Is your sex life too penis-centric?


When you think about it, it’s easy to see how we ended up with an orgasm gap. From mainstream media to porn*, sexuality is often portrayed in a very penis-centric way. Within this viewpoint, it isn’t sex unless it involves penetration with a penis. And penile ejaculation is the goal and the finish line.

So what does penis-centric sex look like in practice, how can you tell if it’s a problem in your sex life, and how can you broach the subject with your partner and reclaim the sexual spotlight? Let’s dive into this (ironically very penis-centric) topic.

*For the purposes of this article, we’re focusing on sex between one partner with a penis and one with a vagina.

What is penis-centric sex?

Penis-centric sex is partnered sex that is hyperfocused on the penis, emphasizing penetration and penile ejaculation above all else. Yes, we’re out here living in the 21st century, and the heteronormative, penis-obsessed view of sex is still alive and well in American culture.

Sexual encounters that are penis-centric tend to put the sexual pleasure of the partner without a penis on the back burner. Doing so can contribute to harmful ideas about sexuality, intimacy, and–in a broader sense–equality. Penis-centricity privileges one partner over the other, and it also creates a goal-based sexual dynamic, which hurts everyone involved.

Often, folks are having penis-centric sex without even knowing it. It’s what the media and mainstream porn have taught us after all, so many of us just think it’s how sex is supposed to be. It’s not necessarily due to sinister or even selfish intentions on the part of people with penises, but it does require discussion and unlearning if we want to move away from it in our relationships.

Are you having penis-centric sex?

Now that you know what penis-centric sex is, here’s how you can tell if you’re having it. But first, remember that everyone’s experience is unique and not all penis-centric sex is necessarily problematic. Your sex life is your business (as long as what you’re doing is consensual) and if you’re happy, we’re happy. But, if you’re not satisfied with your sex life, and you think penis-centricity might be to blame, here are some signs that there’s room for a little shift in perspective:

  • Foreplay is rushed or skipped entirely.
  • Sex always ends immediately after penile ejaculation.
  • Most or all of the time, only the partner with a penis is reaching orgasm.
  • Most or all of your sex is penetrative.
  • Non-penetrative sex like handjobs and oral sex focus more on the person with a penis.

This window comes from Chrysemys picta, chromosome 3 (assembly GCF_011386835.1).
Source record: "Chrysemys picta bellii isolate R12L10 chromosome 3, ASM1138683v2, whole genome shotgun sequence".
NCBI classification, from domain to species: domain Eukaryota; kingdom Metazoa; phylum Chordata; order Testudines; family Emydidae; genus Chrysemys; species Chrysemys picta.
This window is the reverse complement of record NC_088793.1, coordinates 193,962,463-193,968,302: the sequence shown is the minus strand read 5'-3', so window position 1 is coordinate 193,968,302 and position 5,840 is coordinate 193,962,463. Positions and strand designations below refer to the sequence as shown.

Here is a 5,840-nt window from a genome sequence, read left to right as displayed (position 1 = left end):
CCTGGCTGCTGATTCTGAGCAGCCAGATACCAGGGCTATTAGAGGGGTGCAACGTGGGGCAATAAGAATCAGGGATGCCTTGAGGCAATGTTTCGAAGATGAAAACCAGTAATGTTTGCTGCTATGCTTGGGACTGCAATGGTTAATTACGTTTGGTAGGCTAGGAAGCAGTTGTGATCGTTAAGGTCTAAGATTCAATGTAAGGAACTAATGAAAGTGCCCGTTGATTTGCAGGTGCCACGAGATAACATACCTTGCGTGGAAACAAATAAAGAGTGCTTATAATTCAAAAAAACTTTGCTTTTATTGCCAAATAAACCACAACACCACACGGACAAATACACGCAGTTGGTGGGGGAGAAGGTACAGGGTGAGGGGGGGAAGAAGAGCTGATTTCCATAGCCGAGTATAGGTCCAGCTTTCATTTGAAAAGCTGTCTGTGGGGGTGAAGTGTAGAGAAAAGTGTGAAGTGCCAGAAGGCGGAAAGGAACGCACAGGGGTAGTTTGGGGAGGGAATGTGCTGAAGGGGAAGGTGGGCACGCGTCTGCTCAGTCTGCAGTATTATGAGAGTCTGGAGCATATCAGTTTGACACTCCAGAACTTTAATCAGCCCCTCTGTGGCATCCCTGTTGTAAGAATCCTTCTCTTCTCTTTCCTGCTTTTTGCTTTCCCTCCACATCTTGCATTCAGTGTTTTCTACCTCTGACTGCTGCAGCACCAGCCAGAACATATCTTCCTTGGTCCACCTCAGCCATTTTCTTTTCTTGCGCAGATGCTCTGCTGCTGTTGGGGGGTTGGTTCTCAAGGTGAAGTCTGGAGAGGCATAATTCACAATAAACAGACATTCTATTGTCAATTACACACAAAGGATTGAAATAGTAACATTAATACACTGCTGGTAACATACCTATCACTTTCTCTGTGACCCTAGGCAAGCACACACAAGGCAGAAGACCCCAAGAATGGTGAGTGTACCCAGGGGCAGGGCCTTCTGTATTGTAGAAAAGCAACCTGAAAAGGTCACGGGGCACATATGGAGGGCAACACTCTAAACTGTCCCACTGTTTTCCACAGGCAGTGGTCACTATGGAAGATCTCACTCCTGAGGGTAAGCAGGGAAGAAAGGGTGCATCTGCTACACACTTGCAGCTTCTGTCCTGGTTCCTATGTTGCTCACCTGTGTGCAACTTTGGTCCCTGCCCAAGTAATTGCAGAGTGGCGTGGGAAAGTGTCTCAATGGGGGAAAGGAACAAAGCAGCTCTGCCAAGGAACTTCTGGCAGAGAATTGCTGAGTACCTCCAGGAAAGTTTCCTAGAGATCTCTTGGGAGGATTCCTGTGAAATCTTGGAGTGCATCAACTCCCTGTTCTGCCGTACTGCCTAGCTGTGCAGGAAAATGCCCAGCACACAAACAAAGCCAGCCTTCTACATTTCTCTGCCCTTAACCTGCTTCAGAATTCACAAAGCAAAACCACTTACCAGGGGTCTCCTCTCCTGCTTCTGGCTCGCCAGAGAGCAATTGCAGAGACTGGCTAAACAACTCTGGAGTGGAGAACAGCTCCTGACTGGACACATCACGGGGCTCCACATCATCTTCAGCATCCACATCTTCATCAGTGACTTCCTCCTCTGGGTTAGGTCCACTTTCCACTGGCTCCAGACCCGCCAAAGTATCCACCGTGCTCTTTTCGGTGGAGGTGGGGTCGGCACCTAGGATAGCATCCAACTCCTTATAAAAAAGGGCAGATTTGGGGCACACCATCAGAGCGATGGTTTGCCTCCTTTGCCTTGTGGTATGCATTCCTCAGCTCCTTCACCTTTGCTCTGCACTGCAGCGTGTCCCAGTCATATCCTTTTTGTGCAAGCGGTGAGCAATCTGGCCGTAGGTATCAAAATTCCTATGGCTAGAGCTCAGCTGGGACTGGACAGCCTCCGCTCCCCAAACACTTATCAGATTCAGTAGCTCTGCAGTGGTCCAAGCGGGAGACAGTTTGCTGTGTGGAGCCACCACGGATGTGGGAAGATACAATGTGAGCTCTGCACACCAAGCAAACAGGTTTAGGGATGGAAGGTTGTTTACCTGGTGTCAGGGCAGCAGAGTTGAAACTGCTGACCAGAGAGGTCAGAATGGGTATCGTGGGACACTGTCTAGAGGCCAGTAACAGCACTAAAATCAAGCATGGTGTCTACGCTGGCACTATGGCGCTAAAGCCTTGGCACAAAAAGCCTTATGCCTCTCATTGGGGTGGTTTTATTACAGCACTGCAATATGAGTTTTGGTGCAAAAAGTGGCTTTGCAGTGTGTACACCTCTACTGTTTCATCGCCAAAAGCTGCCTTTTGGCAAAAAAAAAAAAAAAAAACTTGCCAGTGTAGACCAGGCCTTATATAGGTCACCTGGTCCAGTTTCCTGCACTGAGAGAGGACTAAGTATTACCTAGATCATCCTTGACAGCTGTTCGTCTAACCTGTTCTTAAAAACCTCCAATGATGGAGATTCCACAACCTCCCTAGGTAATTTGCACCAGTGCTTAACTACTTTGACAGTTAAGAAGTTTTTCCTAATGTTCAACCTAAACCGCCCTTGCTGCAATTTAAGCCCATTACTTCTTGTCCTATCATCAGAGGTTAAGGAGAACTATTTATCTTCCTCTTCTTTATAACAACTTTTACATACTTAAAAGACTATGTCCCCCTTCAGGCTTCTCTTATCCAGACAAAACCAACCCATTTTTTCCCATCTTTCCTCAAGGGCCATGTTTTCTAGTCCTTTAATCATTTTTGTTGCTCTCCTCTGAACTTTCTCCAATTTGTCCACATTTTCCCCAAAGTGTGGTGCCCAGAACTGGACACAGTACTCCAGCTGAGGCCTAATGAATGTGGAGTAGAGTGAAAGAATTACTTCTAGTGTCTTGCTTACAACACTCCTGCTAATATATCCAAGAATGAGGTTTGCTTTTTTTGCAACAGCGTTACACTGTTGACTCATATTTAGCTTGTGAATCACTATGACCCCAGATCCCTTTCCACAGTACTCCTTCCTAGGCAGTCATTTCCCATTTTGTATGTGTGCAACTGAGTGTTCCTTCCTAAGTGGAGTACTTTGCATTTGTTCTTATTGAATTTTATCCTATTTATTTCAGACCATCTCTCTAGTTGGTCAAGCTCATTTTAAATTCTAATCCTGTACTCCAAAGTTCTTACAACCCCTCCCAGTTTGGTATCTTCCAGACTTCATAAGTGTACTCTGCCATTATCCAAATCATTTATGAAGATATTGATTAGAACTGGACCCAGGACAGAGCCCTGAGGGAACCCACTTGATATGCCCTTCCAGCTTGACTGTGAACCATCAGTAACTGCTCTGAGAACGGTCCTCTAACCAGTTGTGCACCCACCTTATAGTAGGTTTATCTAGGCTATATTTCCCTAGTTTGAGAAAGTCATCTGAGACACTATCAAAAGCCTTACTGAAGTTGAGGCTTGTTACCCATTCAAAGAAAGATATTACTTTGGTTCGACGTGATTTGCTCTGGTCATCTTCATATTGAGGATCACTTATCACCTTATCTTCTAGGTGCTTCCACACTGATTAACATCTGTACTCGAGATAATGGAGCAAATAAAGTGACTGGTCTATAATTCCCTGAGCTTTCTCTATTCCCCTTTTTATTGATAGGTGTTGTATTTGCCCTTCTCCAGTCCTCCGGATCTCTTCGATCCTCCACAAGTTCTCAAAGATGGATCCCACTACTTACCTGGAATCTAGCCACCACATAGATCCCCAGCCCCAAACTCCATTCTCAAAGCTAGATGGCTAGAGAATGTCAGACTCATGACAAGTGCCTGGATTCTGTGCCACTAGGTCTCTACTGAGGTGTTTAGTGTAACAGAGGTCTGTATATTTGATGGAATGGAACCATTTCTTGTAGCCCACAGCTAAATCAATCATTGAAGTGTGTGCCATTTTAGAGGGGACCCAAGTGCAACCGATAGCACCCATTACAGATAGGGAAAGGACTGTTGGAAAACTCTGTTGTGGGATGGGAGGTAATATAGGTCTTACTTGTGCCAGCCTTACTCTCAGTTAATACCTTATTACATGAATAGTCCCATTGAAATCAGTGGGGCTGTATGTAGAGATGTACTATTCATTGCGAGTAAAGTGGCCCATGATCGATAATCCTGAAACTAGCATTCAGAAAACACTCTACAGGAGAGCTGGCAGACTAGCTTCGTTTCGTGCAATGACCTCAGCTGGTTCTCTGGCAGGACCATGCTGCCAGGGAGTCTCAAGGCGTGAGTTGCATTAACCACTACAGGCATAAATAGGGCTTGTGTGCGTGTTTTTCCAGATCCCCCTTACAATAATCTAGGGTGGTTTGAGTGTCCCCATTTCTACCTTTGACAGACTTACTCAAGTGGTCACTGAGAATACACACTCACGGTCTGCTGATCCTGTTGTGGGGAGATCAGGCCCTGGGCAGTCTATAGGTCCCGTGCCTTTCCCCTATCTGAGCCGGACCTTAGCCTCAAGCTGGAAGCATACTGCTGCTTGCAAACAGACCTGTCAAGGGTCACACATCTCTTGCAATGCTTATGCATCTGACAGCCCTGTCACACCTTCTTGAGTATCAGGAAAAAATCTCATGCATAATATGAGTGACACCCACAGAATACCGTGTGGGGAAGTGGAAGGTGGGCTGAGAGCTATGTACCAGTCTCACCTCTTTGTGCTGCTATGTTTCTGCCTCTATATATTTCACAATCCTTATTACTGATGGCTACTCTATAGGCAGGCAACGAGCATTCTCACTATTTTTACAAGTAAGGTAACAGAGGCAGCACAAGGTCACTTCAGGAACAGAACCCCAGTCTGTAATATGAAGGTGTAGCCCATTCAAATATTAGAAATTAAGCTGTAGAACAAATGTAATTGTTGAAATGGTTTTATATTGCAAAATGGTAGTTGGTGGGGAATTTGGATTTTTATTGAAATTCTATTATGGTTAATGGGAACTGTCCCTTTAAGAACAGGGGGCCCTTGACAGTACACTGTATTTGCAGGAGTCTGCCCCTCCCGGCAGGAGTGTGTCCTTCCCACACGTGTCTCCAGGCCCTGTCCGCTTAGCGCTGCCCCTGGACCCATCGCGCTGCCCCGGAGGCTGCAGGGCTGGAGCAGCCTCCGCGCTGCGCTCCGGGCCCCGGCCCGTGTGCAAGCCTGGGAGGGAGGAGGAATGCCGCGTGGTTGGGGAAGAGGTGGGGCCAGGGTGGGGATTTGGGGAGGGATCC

• Sexual encounters that focus only on the person with a vagina are rare or aren’t happening at all.

Don’t worry if a lot of these describe your current sex life. It’s not the end of the world. Actually, it’s an opportunity for a really open conversation that could seriously improve your connection, sexually and emotionally.

How to have the talk

If you’re finding that your sexual relationship is unbalanced, unfulfilling, or unpleasurable, it’s time to have a conversation. Here are essential tips for approaching this talk:

  • Never start a serious conversation about sex during a sexual encounter. This includes directly before and after sex. It’s very difficult to be objective and stay focused when you’re in the heat of the moment.
  • Approach the conversation in a relaxed, safe, and non-sexual setting.
  • Focus on what you want to welcome into your sex life rather than what you want to get rid of. For example, you could explain that you’d love to extend foreplay and that you want to feel like the focus during that time. Or you could mention that you want to engage in more non-penetrative sex together. That way, you can frame the conversation as being about ways to elevate your sex life rather than telling your partner they’ve done something wrong.
  • Name it. This part may be uncomfortable, but it can be helpful to mention explicitly that you feel your sex life has been leaning towards the penis-centric. When trying to unlearn views that we’ve been taught our whole lives, we need all of the information. Explain what penis-centric sex is, why it can be harmful, and how it’s a cultural and societal issue that we’re all working together to unlearn.

The bottom line is that we all deserve pleasure, and we all deserve to feel like stars of the show, not background actors, in our sex lives.

And whether it’s about penis-centricity or something else, we highly recommend having those difficult conversations. Trust us, it’s worth it.



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